Above discussion offers great points to channel one’s thoughts on an important issue like this. Thank you to all for this. I am sharing my views below.
I think we are confusing accountability with responsibility here. Accountability is about ‘the consequence’. It is about making a particular someone pay for and/or correct the consequence of their actions. Responsibility is about checking a box, which many other are also checking. Responsibility could be shared, but accountability is not. If we get the corporates to contribute to a generic LE fund or fund an LE organisation, even through an “institutional channel”, it means the corporates are being responsible (not accountable). Being accountable is about taking localized, specific measures to correct a specific wrong. This is what the paralegals in most places are doing: they are bringing the matters to the state/judicial system and getting the state to deliver justice to them, many times the costs for these are borne by the company responsible.
We need to understand that corporates these days are putting all their energies into “looking good” than “being good”. By taking money from corporates we are helping them look good, more attractive to the investors, improving their public image, all this helps them garner more investments and cause more destruction. Yes, if we want to ‘be in business’ forever, this might be an option worth considering.
The corporates would any day like to put a plaster on a problem than having to make any fundamental changes to their operations. Also, when our paralegals and communities, push for systemic changes that draw from their experience of living the impacts and trying to resolve them, the provisions such as CSR act as barriers. Getting the state machinery to see beyond that veneer of ‘good corporates’ and acknowledge problems caused by them gets far more difficult. India’s Tata is a classic example of this.
It is a sad fact across countries that many of our funding sources, governments, foundations, individual donations are already making investments in projects of such corporates and that money eventually lands in our plates. So many of us have argued that eventually it is the corporate money that we get to do our work. But we are forgetting one fundamental difference here i.e. the mandates of these funding sources is different from the mandate of a corporate. They are not here to make money, in several countries the state is a welfare state, the government’s mandate it to ensure basic amenities and wellbeing of its citizens, foundations’ put out their mandate of aiding democracy, transparency, equality, etc. loud and clear. Individuals are only trying to make best use of their resources to better their lives and the lives of those they care for. So they can be reminded their mandates when they digress, we cannot do this with the corporates.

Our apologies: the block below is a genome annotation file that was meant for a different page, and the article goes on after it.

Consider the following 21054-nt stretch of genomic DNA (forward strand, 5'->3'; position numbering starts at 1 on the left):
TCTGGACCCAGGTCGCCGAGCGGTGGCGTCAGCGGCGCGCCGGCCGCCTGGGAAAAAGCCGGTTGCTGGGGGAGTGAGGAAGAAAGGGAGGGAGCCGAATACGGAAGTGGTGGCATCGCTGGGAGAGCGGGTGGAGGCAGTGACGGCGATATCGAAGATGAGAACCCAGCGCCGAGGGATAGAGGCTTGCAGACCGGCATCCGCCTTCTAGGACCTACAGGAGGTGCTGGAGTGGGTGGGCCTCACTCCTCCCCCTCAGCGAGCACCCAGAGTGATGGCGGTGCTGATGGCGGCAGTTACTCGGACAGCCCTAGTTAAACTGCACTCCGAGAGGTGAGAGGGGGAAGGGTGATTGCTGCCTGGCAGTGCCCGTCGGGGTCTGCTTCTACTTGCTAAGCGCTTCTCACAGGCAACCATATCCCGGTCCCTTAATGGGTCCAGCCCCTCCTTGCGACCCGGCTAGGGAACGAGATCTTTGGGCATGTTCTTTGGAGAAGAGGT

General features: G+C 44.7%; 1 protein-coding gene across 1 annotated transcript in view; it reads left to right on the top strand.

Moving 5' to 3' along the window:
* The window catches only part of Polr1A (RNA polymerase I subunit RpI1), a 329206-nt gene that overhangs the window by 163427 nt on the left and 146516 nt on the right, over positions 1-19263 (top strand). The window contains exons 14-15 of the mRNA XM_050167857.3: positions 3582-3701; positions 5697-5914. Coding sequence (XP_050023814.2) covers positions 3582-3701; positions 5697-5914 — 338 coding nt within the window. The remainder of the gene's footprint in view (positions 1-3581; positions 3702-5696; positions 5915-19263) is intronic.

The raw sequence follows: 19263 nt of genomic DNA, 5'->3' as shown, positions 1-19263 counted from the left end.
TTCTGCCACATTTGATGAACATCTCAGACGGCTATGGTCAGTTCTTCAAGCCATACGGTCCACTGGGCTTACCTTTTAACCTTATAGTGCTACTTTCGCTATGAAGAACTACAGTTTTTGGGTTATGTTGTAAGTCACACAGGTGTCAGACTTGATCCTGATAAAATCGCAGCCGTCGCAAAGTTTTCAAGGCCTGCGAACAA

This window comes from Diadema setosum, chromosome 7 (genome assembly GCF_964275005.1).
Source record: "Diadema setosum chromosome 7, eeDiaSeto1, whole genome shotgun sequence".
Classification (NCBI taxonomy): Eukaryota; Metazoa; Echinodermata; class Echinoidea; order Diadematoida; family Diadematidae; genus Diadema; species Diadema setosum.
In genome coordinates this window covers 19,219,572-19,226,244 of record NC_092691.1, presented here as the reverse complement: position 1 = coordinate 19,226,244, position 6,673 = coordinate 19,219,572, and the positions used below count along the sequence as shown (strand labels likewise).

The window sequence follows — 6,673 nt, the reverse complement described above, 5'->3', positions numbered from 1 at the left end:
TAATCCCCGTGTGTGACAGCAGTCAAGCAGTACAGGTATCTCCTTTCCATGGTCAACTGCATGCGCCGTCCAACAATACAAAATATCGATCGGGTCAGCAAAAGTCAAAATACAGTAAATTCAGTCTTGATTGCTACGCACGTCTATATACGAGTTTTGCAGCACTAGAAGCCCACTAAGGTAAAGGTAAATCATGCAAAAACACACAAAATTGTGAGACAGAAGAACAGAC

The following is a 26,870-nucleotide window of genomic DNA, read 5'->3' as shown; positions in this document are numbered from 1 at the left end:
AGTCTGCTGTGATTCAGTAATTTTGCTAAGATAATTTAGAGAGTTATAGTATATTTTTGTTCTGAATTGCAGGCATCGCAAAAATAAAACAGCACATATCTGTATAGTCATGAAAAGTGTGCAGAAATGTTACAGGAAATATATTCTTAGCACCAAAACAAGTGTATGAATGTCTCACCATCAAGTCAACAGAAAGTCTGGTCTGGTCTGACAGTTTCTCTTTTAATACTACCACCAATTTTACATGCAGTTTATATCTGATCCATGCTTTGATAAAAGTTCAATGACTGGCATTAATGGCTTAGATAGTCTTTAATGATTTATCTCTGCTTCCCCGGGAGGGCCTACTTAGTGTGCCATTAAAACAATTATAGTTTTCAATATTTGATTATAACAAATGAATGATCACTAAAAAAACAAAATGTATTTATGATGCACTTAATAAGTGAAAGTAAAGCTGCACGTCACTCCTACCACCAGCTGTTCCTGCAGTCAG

I agree with Marlon, that we need to build an external constituency that involves affected community. However, I feel it should be the state that creates space for this. Making corporates responsible for “public projects” absolves the state of its responsibility. This transfer of responsibility to deliver public goods and services such as legal aid from the state to corporates is problematic. It is an admission that the government has failed to do its job. Increasingly, the governments are getting unabashed about admitting their shortfalls. This is a sorry scenario. I very strongly feel that we should not contribute to the trend.
Please pardon the use of strong words at places. Sincere apologies if those hurt anyone. No such intentions there, those are only a result of my strong feelings on the topic.